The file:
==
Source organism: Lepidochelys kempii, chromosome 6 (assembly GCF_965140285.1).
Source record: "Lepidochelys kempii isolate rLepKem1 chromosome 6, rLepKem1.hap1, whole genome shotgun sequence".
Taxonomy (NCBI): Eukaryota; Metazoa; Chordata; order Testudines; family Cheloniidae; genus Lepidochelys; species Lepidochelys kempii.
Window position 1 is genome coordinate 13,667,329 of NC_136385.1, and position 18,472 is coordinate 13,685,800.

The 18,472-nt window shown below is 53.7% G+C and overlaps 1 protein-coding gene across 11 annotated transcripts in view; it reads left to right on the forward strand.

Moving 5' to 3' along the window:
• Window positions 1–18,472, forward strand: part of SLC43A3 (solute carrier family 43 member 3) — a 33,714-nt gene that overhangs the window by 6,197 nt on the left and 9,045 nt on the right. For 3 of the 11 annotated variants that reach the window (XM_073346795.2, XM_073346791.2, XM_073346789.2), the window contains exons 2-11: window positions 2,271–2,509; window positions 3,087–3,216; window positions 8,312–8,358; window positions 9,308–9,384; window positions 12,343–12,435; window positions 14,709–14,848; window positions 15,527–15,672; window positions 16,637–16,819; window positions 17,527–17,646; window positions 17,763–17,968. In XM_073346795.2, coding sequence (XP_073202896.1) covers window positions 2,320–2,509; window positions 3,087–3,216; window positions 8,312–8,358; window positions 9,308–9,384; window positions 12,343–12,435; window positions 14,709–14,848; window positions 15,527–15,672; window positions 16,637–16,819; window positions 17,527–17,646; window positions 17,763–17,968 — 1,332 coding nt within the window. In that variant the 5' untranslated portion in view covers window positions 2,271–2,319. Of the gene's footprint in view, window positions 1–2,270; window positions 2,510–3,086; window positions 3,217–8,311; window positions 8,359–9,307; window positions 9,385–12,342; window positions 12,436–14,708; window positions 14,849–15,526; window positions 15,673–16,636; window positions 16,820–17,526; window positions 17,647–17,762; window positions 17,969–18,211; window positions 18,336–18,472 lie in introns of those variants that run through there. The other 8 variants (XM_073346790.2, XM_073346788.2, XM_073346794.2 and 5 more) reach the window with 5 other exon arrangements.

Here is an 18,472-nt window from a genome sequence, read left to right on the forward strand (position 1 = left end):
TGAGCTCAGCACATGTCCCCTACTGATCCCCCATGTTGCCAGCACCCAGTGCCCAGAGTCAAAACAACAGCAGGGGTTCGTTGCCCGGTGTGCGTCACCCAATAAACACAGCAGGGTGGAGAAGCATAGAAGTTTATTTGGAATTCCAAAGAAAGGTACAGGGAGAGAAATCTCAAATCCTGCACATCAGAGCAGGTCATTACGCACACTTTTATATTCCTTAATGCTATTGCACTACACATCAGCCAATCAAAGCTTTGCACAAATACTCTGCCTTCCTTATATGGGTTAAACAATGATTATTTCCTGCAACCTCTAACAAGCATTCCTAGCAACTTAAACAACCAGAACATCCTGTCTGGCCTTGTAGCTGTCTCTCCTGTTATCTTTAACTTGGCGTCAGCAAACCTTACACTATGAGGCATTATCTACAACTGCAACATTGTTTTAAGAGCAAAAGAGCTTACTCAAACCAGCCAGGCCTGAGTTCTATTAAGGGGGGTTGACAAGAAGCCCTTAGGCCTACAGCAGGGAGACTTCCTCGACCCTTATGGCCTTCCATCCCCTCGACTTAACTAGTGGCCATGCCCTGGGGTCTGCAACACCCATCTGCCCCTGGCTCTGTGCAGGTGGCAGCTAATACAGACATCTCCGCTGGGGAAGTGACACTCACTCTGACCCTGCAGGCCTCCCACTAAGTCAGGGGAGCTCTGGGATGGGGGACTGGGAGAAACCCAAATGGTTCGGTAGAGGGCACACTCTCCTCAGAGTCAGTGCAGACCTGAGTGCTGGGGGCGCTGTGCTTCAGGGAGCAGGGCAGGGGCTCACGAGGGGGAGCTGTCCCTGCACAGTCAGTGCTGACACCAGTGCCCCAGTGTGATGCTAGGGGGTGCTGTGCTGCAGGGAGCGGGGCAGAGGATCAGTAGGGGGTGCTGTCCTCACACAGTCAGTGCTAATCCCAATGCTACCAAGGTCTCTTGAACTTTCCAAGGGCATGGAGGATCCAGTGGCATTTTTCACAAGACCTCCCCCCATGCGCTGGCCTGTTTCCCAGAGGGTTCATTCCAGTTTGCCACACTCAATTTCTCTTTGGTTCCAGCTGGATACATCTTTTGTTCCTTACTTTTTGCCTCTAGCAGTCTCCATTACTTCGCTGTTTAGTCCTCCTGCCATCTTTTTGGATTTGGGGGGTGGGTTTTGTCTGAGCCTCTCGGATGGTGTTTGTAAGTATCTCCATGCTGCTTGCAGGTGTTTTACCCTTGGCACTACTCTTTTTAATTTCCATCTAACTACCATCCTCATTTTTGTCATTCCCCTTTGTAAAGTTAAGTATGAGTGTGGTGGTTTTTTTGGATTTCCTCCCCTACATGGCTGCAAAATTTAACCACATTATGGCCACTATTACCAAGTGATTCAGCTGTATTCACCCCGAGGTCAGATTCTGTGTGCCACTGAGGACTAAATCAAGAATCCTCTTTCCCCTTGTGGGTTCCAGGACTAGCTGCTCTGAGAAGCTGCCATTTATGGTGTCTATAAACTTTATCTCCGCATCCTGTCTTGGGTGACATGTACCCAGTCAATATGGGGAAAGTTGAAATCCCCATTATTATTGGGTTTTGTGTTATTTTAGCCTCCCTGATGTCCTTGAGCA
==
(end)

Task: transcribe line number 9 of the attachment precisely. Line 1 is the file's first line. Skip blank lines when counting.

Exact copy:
TGAGCTCAGCACATGTCCCCTACTGATCCCCCATGTTGCCAGCACCCAGTGCCCAGAGTCAAAACAACAGCAGGGGTTCGTTGCCCGGTGTGCGTCACCCAATAAACACAGCAGGGTGGAGAAGCATAGAAGTTTATTTGGAATTCCAAAGAAAGGTACAGGGAGAGAAATCTCAAATCCTGCACATCAGAGCAGGTCATTACGCACACTTTTATATTCCTTAATGCTATTGCACTACACATCAGCCAATCAAAGCTTTGCACAAATACTCTGCCTTCCTTATATGGGTTAAACAATGATTATTTCCTGCAACCTCTAACAAGCATTCCTAGCAACTTAAACAACCAGAACATCCTGTCTGGCCTTGTAGCTGTCTCTCCTGTTATCTTTAACTTGGCGTCAGCAAACCTTACACTATGAGGCATTATCTACAACTGCAACATTGTTTTAAGAGCAAAAGAGCTTACTCAAACCAGCCAGGCCTGAGTTCTATTAAGGGGGGTTGACAAGAAGCCCTTAGGCCTACAGCAGGGAGACTTCCTCGACCCTTATGGCCTTCCATCCCCTCGACTTAACTAGTGGCCATGCCCTGGGGTCTGCAACACCCATCTGCCCCTGGCTCTGTGCAGGTGGCAGCTAATACAGACATCTCCGCTGGGGAAGTGACACTCACTCTGACCCTGCAGGCCTCCCACTAAGTCAGGGGAGCTCTGGGATGGGGGACTGGGAGAAACCCAAATGGTTCGGTAGAGGGCACACTCTCCTCAGAGTCAGTGCAGACCTGAGTGCTGGGGGCGCTGTGCTTCAGGGAGCAGGGCAGGGGCTCACGAGGGGGAGCTGTCCCTGCACAGTCAGTGCTGACACCAGTGCCCCAGTGTGATGCTAGGGGGTGCTGTGCTGCAGGGAGCGGGGCAGAGGATCAGTAGGGGGTGCTGTCCTCACACAGTCAGTGCTAATCCCAATGCTACCAAGGTCTCTTGAACTTTCCAAGGGCATGGAGGATCCAGTGGCATTTTTCACAAGACCTCCCCCCATGCGCTGGCCTGTTTCCCAGAGGGTTCATTCCAGTTTGCCACACTCAATTTCTCTTTGGTTCCAGCTGGATACATCTTTTGTTCCTTACTTTTTGCCTCTAGCAGTCTCCATTACTTCGCTGTTTAGTCCTCCTGCCATCTTTTTGGATTTGGGGGGTGGGTTTTGTCTGAGCCTCTCGGATGGTGTTTGTAAGTATCTCCATGCTGCTTGCAGGTGTTTTACCCTTGGCACTACTCTTTTTAATTTCCATCTAACTACCATCCTCATTTTTGTCATTCCCCTTTGTAAAGTTAAGTATGAGTGTGGTGGTTTTTTTGGATTTCCTCCCCTACATGGCTGCAAAATTTAACCACATTATGGCCACTATTACCAAGTGATTCAGCTGTATTCACCCCGAGGTCAGATTCTGTGTGCCACTGAGGACTAAATCAAGAATCCTCTTTCCCCTTGTGGGTTCCAGGACTAGCTGCTCTGAGAAGCTGCCATTTATGGTGTCTATAAACTTTATCTCCGCATCCTGTCTTGGGTGACATGTACCCAGTCAATATGGGGAAAGTTGAAATCCCCATTATTATTGGGTTTTGTGTTATTTTAGCCTCCCTGATGTCCTTGAGCA